Building on its heritage, Agra continues to be home to many educational institutions. Agra College, one of the oldest in India, was founded in 1823. Under the British, Agra became a center for Hindu literature.

Places to See in Agra

The city boasts three UNESCO World Heritage Sites: the Taj Mahal, the Agra Fort, and Fatehpur Sikri and many other monuments and buildings worth seeing.

The Agra Fort is sometimes called the Red Fort, because it is made of red sandstone. The Mohgul Emperor Akbar renovated and expanded the old fort that existed since before the year 1000. Shah Jahan converted the fort into a palace. He reworked much of the fort with marble.

Within the walls of the fort are many buildings. These include the Pearl Mosque, the Mirrored Palace, and public and private audience halls.

Fatehpur Sikri (City of Victory) was built by Emperor Akbar just west of Agra. Akbar used it as his capital for about ten years. One of the largest mosques in India, the Jama Masjid, is just one of the monuments and temples located in this beautiful city. The buildings are made of red sandstone and all follow the same architectural style.

Beyond those sites, there are a few others worth visiting. Itmad-ud-Dualah’s tomb is another white marble tomb built in typically Moghul style. In contrast, Akbar’s tomb mixes many architectural styles. This sets it apart from other famous Moghul tombs.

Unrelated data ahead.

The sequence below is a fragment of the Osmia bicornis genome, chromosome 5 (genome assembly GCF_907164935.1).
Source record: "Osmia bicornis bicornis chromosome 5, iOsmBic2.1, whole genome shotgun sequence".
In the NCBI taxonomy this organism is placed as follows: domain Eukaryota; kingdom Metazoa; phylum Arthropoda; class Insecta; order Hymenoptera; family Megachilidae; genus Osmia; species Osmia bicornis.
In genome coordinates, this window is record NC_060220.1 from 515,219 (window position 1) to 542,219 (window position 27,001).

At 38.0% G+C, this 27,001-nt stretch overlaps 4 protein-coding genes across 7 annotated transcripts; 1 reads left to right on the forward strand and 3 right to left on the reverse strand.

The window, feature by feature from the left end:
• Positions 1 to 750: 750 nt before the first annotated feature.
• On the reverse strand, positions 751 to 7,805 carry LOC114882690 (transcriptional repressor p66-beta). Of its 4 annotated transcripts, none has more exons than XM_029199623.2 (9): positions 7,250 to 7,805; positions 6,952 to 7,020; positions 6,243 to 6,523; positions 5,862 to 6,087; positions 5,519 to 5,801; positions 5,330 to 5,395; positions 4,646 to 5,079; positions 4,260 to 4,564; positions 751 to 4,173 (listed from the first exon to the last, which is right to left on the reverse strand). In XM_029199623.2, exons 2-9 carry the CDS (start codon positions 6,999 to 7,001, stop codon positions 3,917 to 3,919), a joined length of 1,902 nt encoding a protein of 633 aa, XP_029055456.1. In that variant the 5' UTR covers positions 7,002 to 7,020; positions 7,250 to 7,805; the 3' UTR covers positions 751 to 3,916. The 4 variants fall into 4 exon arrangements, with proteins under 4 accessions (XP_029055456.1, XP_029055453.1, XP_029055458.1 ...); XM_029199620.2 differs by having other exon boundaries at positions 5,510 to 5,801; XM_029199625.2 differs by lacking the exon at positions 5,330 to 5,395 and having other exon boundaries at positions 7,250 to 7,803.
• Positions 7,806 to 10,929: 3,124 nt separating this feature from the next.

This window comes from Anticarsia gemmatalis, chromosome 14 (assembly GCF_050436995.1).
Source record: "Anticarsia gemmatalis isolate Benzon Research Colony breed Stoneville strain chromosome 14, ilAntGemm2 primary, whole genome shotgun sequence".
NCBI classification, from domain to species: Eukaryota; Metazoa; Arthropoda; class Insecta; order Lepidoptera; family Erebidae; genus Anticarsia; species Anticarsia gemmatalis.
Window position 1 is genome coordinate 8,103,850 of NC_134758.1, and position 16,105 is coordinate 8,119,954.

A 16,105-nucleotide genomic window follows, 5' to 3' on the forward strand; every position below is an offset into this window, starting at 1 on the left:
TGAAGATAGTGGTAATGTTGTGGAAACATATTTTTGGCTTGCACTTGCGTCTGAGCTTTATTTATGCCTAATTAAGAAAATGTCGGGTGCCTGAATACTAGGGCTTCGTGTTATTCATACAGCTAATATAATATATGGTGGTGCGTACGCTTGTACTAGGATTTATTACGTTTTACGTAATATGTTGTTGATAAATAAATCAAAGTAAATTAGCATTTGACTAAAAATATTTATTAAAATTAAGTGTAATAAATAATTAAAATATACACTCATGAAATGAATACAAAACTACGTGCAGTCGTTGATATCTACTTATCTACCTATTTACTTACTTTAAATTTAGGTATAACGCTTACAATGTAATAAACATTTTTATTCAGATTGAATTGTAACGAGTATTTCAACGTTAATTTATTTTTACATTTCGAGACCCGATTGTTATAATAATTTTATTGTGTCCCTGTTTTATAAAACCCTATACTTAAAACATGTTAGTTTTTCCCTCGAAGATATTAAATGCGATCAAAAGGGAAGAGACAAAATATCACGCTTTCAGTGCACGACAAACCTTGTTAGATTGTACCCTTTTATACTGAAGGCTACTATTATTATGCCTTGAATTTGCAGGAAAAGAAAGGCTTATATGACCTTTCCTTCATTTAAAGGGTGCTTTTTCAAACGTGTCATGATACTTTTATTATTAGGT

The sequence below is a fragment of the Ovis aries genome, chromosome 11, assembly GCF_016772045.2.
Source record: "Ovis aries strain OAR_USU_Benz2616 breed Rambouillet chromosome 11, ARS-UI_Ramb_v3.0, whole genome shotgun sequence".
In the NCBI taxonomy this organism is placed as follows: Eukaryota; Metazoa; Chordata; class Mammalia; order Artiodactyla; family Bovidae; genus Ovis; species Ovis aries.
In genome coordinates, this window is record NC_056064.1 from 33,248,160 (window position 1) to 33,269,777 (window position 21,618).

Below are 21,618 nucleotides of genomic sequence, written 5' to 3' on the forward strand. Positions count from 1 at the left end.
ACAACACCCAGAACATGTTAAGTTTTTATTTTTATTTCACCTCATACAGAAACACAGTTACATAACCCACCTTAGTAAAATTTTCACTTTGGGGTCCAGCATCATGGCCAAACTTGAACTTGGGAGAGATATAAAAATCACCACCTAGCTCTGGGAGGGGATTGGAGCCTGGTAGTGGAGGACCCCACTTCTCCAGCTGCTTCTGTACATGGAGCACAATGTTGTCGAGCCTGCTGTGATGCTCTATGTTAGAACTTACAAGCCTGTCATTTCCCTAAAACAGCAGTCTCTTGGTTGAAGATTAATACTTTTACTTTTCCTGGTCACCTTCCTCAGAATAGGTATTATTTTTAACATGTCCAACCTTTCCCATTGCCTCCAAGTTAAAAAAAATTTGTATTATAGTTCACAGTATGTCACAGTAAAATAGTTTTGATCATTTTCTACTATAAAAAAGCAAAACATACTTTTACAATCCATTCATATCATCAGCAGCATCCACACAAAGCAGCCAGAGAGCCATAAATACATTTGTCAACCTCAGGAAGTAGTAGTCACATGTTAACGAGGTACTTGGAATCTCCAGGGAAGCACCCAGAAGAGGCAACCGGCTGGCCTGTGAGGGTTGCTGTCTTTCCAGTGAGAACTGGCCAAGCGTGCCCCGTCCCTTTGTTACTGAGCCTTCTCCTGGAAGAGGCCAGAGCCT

If you’re looking for something constructed more recently, then Dayal Bagh (Garden of the Merciful) may be the place for you. Located just 15 kilometers from Agra, it is the headquarters for the Radhasoami faith. The white marble building is 110 feet high and was begun 100 years ago. Members of the faith believe the construction should never stop, so it continues to this day.

And then there is the Kinari Bazaar. This is a place to watch people, and take in the sounds and sights of India. Marble, stone carvings, jewelry, spices, clothing, fabrics, shoes, and snacks.

Interesting Facts About Agra

Agra sits on the banks of the river Yamuna in the state of Uttar Pradesh, which is in the northern part of India. The river bends as it passes through the city. Two of the city’s most famous buildings, the Taj Mahal and Agra Fort are on the river in different parts of the bend.

The city has a population of about 1.6 million, making it the 19th largest city in India. To compare, only four cities in the United States are larger.

Like much of northern India, Agra’s climate is semi-arid, bordering on humid sub-tropical. This means winters are mild, summers are hot and dry, followed by a monsoon season.

The hottest months are April to June. Average temperatures during those months are over 100 degrees. Since the climate is usually dry, the monsoon isn’t as heavy as it is further south. But during July and August, Agra averages over 200 inches of rain per month.

Most people speak either Hindi, Urdu or English, making it easy for English-speaking visitors. The major religion is Hindu, with 80% of the population. Another 15% are Muslim.